White Sox strike early, often vs. Yanks
Offense chases Burnett in fifth as Danks stymies Bombers
CHICAGO -- Rain in the Chicago area subsided in time for the White Sox and Yankees to take the field for their scheduled 3:10 p.m. CT start.
That didn't mean there wasn't a storm of sorts on the diamond. The White Sox offense made it pour, clubbing their way to a 14-4 victory against the Yankees on Saturday afternoon at U.S. Cellular Field, the South Siders' third straight victory in the series and the second consecutive game in which they reached double digits in hits.
"To come out today and get this win and put hits together, I feel like we were just running around the bases the whole game," White Sox shortstop Jayson Nix said. "It was fun."
Nix had plenty to do with that offensive output. He doubled and drew four walks, two with the bases loaded, out of the No. 9 slot. The four walks were the most by a White Sox player since Jim Thome walked five times on April 19, 2007.
"That's some serious discipline to do that," third baseman Gordon Beckham said.
Nix was one of six White Sox hitters to reach base on multiple occasions during Saturday's game, and most of the damage came from the top and bottom of the lineup.
Leadoff hitter Scott Podsednik reached base four times and matched his career high with four RBIs. Beckham, batting out of the No. 2 hole for the fourth time in his short career, set a career high with four RBIs. And Getz, hitting from the No. 8 spot, singled three times and scored twice.
White Sox manager Ozzie Guillen was thrilled with the offensive output of his team.
"I always believe, every time we take the field, we'll get some runs on the board," Guillen said. "Our offense, it's been kind of a weird year, [an] up-and-down year. When we get cold, we're really cold, but when we're hot -- that happens when you've got the type of lineup we have.
"But I think a lot of things have to do with the kids in the top and the bottom of the lineup. It has to. Because those kids keep things going. When the big boys come to bat, the majority of the time, those kids are on base. That helps."
Chicago (54-51) now has scored 24 runs in its past two games, the first time it has produced double-digit runs in back-to-back games all season. The South Siders also have collected 30 hits in that span, with 17 coming on Saturday.
The White Sox went to work on Yankees starter A.J. Burnett in the bottom of the second, producing six runs as 10 batters came to the plate in front of 38,763 fans, the seventh sellout of the season at U.S. Cellular Field.
Chicago loaded the bases on three consecutive singles from A.J. Pierzynski, Carlos Quentin and Getz, bringing up Nix, who coaxed a full-count walk after falling behind, 1-2, to score Pierzynski for the first run of the game.
Podsednik followed with a bouncing-ball single through the right side of the infield, plating both Quentin and Getz for a 3-0 lead. On the second pitch he saw, Beckham lined a double off the right-field wall, as Nix and Podsednik came around to score for a 5-0 edge. Jermaine Dye followed by ripping a single into right, scoring Beckham for a 6-0 White Sox advantage.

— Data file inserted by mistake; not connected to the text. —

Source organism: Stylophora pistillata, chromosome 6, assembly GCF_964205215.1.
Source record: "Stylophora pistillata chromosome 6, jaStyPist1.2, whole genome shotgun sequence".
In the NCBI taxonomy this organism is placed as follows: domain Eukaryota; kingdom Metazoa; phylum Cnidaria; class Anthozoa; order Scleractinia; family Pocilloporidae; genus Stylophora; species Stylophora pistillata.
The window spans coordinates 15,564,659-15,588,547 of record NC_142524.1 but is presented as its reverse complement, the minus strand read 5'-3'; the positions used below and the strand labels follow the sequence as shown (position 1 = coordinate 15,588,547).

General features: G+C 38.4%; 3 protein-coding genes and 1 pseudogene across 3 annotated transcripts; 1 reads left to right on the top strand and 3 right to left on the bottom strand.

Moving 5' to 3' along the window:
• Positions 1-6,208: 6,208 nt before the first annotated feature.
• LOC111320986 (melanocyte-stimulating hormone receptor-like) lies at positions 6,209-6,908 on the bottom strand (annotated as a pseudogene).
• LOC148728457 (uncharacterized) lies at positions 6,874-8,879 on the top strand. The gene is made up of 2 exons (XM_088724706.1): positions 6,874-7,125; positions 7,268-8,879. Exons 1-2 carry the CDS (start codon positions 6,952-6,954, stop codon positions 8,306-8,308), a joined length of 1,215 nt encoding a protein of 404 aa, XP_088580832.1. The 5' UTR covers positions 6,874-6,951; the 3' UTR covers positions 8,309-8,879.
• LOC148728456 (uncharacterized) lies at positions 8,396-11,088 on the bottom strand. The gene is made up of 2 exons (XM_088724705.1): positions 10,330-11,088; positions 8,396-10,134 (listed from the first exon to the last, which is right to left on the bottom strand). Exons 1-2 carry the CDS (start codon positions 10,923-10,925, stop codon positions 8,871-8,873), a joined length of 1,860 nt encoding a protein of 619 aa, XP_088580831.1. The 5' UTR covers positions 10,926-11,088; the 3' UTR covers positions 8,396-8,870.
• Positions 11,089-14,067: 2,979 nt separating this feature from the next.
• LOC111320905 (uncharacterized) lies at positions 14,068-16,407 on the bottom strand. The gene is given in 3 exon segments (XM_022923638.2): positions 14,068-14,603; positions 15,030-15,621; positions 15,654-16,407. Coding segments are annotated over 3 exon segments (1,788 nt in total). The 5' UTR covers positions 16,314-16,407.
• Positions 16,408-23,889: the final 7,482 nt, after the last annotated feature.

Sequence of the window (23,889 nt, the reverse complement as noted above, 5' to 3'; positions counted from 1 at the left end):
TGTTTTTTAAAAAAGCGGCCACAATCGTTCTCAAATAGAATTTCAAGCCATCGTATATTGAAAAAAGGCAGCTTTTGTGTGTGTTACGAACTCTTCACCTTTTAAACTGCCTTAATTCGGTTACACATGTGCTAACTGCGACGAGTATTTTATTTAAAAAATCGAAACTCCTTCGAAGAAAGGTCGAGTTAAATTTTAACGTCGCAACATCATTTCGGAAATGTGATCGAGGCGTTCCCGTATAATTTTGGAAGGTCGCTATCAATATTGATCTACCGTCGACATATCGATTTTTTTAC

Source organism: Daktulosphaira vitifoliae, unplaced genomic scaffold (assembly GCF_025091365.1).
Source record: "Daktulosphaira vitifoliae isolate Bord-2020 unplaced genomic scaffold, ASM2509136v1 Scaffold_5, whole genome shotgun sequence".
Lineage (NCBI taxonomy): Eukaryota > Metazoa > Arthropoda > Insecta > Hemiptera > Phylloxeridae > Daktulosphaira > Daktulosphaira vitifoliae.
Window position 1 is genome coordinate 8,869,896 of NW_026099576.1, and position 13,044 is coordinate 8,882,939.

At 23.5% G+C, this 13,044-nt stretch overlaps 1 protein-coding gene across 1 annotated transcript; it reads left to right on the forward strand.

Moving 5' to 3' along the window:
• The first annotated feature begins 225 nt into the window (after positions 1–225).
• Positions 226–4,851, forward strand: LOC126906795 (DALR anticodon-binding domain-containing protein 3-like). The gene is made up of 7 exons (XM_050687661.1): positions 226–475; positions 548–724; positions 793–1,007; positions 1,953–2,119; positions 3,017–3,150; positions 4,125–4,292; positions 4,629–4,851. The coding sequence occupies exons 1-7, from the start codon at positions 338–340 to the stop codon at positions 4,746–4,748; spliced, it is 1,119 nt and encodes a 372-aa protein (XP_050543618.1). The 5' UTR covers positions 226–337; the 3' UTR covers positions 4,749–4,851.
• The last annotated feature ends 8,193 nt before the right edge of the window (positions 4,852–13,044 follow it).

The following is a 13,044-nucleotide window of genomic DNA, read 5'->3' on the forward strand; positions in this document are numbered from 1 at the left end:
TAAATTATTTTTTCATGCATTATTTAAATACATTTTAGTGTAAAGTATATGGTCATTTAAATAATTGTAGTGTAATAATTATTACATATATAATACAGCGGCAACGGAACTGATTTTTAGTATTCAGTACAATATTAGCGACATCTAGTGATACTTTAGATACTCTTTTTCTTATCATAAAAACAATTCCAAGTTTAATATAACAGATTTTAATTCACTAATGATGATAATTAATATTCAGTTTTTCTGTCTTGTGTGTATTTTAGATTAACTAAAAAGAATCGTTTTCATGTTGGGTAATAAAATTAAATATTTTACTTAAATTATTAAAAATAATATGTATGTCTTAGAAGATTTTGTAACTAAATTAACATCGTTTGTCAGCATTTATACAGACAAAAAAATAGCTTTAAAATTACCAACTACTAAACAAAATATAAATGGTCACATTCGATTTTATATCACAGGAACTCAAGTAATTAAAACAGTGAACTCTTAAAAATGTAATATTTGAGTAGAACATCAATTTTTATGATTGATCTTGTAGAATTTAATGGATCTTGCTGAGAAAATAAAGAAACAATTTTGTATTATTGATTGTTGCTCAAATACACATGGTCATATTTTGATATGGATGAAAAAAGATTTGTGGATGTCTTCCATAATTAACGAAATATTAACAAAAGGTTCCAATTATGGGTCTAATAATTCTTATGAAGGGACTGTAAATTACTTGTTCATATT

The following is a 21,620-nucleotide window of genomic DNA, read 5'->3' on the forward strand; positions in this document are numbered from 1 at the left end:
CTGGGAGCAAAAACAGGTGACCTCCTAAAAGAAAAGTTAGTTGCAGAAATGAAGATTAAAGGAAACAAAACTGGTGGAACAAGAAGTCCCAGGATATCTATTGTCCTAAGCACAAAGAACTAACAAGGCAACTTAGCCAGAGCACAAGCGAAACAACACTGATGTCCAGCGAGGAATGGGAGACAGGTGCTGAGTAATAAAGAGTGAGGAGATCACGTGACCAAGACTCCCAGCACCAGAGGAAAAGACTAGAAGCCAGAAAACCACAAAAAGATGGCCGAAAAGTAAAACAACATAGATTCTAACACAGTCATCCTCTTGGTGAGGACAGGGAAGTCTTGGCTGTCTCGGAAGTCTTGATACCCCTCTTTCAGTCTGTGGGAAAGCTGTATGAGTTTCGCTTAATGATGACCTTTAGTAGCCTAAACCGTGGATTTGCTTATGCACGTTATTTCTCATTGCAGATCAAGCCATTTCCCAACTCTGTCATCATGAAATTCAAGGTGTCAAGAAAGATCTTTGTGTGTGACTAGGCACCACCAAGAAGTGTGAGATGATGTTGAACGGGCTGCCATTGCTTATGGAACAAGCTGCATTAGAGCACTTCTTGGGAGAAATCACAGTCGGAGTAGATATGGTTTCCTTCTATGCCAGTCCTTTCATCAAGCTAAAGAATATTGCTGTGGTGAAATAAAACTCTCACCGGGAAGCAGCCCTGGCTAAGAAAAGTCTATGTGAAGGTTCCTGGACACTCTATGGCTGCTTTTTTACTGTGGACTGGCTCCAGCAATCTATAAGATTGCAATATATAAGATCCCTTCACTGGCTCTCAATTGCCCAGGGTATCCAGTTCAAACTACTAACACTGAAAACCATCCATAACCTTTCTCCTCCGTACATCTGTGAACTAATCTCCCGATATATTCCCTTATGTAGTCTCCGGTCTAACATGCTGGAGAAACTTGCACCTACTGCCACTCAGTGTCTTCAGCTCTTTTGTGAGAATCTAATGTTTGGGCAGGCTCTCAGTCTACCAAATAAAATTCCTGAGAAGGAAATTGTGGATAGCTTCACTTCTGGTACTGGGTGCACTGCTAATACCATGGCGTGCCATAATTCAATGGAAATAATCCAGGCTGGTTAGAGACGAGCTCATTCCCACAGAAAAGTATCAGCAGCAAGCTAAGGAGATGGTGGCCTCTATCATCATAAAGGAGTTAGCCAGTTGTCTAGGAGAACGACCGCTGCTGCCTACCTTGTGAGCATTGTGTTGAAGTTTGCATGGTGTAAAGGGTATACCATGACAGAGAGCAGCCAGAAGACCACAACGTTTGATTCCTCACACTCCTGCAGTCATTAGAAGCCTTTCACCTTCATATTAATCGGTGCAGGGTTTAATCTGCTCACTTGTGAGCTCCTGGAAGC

In total, seven consecutive White Sox hitters reached base in the inning, six on base hits, to bust the contest open.
"They can hit, and you know they're going to be aggressive," Yankees shortstop Derek Jeter said. "Ozzie was aggressive when he played. They've been swinging the bats well [in this series], with the exception of the first day. They've been getting a lot of hits, and we haven't."
Burnett (10-5) lasted just 4 2/3 innings, allowing seven runs on 10 hits.
White Sox pitcher John Danks (9-7) earned the victory despite four walks, going six innings and allowing four runs on seven hits. He was outwardly upset in the dugout after exiting with nobody out in the seventh inning, allowing two baserunners to begin the frame, including a walk to Nick Swisher, his final hitter.
"My job was to stay out of the way, and it seemed like I was trying to hold us back there at times," Danks said. "Walking guys with a four-, five-, six-run lead, and really just not being super aggressive. Obviously, I wasn't trying to walk anyone. But in that situation, you've got to do everything you can to have them put the ball in play, and I just didn't do it. But hats off to these guys for going out there and scoring 14 runs."
In the eighth, the White Sox padded their lead by batting around yet again, producing another six-run inning, this time off Yankees reliever Phil Coke. By the time the inning ended, all 10 White Sox batters who made plate appearances had registered at least one base hit.
If there was one sore spot from Saturday's game, it came in the form of team captain Paul Konerko's early exit. Konerko was hit by a pitch in the right thigh in the fifth inning and left the game when the thigh stiffened up.
But even his injury wasn't serious enough to spoil what is turning into quite a week for the White Sox, who will attempt to sweep the Yankees (62-42) with ace Mark Buehrle on the hill for Sunday's series finale.
"[Konerko] was not in pain, but I say he doesn't have the pain because he was numb," Guillen said. "He's in the lineup tomorrow, unless something comes up tomorrow morning and he can't play. But he's in the lineup tomorrow."
Jesse Temple is an associate reporter for MLB.com. This story was not subject to the approval of Major League Baseball or its clubs.